Edis then suggested to Brooks that she had already said that she would allow reporters to "commit crimes to get stories in the public interest and as you didn't think phone-hacking was a crime you would need less persuading to let someone do it". The defendant replied that she had never sanctioned phone-hacking under her editorship. The prosecutor responded: "Mulcaire was following your agenda, with your journalists, with your money, and you say all this was hidden from you?" Brooks said again that she did not know Mulcaire's name. The Judge, Justice Saunders, then intervened to ask the witness about a part of her statement about Max Clifford asking: "What's not there is that the reason you settled with him was to stop Mulcaire naming people who were involved in phone-hacking, was this damage limitation?"

    "Exactly," replied Brooks, adding that she did not know why she had not mentioned that in the statement.

    The prosecution then asked about the 2002/2003 hacking of Fire Brigades Union leader Andy Gilchrist. Brooks was asked if she was interested in Gilchrist's private life. "I was interested in stories, not particularly his private life," the witness responded. Edis asked the witness about a front page in the Sun about a four-year-old affair the FBU leader had been involved in and suggested that the article was aimed at undermining his political position. "It was a good story," Brooks replied, adding that she could not be sure of what the original source was. Asked about Dan Evans' testimony, Brooks said she was not in court but had read about it on Twitter. "Don't believe everything you read on Twitter," Judge Saunders said, which led to laughter in court.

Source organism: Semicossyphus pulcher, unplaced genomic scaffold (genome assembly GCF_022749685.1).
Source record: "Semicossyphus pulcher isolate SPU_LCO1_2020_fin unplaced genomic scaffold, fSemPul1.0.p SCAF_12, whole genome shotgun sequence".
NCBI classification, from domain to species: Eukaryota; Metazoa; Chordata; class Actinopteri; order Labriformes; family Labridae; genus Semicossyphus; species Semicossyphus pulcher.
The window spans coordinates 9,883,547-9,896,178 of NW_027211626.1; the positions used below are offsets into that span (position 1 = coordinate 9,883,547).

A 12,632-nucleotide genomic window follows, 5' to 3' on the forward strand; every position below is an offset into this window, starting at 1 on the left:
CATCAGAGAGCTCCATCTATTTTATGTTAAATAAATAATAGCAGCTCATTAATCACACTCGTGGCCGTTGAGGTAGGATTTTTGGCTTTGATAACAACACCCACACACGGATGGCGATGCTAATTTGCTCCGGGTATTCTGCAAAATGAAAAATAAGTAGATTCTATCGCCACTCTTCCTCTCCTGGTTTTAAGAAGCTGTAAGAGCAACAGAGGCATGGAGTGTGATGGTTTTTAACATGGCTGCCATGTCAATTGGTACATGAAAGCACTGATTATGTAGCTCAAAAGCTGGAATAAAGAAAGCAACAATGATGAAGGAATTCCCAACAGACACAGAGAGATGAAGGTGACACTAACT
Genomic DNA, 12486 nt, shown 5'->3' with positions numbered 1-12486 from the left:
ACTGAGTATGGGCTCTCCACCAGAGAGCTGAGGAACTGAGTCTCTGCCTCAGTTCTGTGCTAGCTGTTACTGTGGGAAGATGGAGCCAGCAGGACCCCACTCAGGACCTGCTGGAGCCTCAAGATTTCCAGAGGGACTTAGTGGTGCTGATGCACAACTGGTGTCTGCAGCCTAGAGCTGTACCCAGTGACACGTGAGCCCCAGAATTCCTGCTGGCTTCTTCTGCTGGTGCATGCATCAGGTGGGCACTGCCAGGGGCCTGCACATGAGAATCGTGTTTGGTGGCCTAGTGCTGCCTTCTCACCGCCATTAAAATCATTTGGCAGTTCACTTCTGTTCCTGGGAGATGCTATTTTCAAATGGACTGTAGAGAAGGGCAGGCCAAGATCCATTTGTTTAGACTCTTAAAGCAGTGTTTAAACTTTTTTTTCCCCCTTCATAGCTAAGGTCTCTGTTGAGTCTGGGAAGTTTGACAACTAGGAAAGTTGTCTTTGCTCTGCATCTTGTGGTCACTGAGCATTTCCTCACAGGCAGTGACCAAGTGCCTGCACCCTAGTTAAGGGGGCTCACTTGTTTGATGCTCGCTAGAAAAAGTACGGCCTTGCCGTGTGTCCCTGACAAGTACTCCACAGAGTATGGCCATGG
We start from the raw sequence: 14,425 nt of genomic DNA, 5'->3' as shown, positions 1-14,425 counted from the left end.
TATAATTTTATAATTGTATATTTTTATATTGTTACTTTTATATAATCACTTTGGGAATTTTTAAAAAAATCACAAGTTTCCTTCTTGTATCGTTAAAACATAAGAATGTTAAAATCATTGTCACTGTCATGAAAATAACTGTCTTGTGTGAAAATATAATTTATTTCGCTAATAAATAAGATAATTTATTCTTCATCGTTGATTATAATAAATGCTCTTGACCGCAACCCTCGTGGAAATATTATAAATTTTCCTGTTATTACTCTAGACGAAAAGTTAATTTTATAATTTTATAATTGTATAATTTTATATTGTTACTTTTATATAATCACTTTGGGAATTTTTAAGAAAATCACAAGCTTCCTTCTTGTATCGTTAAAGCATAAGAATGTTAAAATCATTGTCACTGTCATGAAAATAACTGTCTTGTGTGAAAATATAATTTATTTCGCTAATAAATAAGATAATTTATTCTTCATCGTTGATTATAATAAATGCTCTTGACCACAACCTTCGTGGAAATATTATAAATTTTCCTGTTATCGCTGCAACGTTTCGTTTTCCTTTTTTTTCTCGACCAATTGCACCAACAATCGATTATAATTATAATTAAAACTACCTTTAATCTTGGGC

Andrew Edis then told the jury he had finished with count one of the indictment, conspiracy to intercept voicemails, and would now be moving on to the charges of conspiracy to pervert the course of justice.

    The court was then shown emails between Matthew Anderson and Brooks from December 2010 about the suspension of a journalist in relation to phone-hacking. Before court could proceed, however, Timothy Langdale, QC for Andy Coulson, rose to bring up a legal matter and members of the jury were asked to leave the court. When they returned, Edis asked if the discussion was about whether to suspend the journalist or announce the suspension. Brooks replied that she believed the journalist had already been suspended, the email discussion was about the announcement. The prosecution QC asked if this was a sign that News International's original "rogue reporter" defence to the hacking charges had been abandoned. Brooks agreed that it had, to be replaced by a public "zero tolerance policy".